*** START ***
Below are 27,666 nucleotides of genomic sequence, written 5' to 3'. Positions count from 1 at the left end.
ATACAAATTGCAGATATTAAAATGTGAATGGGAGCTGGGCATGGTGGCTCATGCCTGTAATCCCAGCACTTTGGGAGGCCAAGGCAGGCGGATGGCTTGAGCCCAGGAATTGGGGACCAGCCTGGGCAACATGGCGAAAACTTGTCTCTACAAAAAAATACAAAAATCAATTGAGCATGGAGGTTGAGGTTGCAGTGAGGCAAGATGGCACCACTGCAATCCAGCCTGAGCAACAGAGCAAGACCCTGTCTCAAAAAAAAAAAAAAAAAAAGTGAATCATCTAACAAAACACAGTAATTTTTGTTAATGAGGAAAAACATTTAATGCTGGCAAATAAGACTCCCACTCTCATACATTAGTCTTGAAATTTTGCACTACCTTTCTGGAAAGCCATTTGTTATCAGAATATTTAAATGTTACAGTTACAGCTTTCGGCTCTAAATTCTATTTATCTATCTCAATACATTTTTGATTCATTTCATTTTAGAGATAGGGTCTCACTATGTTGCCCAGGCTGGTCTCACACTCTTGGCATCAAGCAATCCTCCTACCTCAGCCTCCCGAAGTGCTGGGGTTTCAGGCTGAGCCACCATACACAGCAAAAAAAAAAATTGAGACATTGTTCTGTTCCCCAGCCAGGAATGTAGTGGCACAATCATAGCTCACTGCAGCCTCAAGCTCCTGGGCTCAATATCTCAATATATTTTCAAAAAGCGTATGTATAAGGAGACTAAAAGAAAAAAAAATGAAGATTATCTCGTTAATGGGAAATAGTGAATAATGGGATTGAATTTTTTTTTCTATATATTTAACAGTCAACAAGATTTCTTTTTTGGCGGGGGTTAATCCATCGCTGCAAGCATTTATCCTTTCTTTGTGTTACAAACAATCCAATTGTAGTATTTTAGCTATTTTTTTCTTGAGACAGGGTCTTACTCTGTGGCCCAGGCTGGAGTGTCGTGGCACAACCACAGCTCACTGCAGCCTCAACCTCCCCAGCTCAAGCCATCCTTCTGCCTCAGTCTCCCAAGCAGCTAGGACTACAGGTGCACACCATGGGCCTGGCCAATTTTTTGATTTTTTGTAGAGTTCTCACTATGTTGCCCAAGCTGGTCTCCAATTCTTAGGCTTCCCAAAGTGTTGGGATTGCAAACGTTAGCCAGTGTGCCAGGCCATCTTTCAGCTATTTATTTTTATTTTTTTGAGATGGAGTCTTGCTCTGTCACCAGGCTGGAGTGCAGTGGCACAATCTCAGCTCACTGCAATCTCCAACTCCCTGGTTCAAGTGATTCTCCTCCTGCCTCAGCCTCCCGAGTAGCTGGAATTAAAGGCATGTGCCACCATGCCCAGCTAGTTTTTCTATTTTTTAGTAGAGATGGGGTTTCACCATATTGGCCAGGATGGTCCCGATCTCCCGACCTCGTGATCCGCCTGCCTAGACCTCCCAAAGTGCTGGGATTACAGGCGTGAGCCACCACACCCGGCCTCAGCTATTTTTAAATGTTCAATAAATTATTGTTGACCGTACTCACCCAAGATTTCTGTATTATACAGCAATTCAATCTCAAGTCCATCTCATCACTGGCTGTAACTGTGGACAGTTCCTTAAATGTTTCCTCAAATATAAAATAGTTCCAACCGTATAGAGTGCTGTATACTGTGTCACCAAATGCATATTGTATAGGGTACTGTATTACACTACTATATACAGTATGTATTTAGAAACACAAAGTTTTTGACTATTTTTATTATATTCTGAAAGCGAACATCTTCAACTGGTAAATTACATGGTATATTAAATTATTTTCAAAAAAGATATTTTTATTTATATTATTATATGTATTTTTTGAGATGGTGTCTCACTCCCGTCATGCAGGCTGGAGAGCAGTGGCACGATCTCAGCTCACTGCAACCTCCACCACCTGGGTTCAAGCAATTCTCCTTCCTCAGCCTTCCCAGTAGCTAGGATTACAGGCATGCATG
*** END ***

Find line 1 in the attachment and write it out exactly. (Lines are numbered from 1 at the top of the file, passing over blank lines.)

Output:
Below are 27,666 nucleotides of genomic sequence, written 5' to 3'. Positions count from 1 at the left end.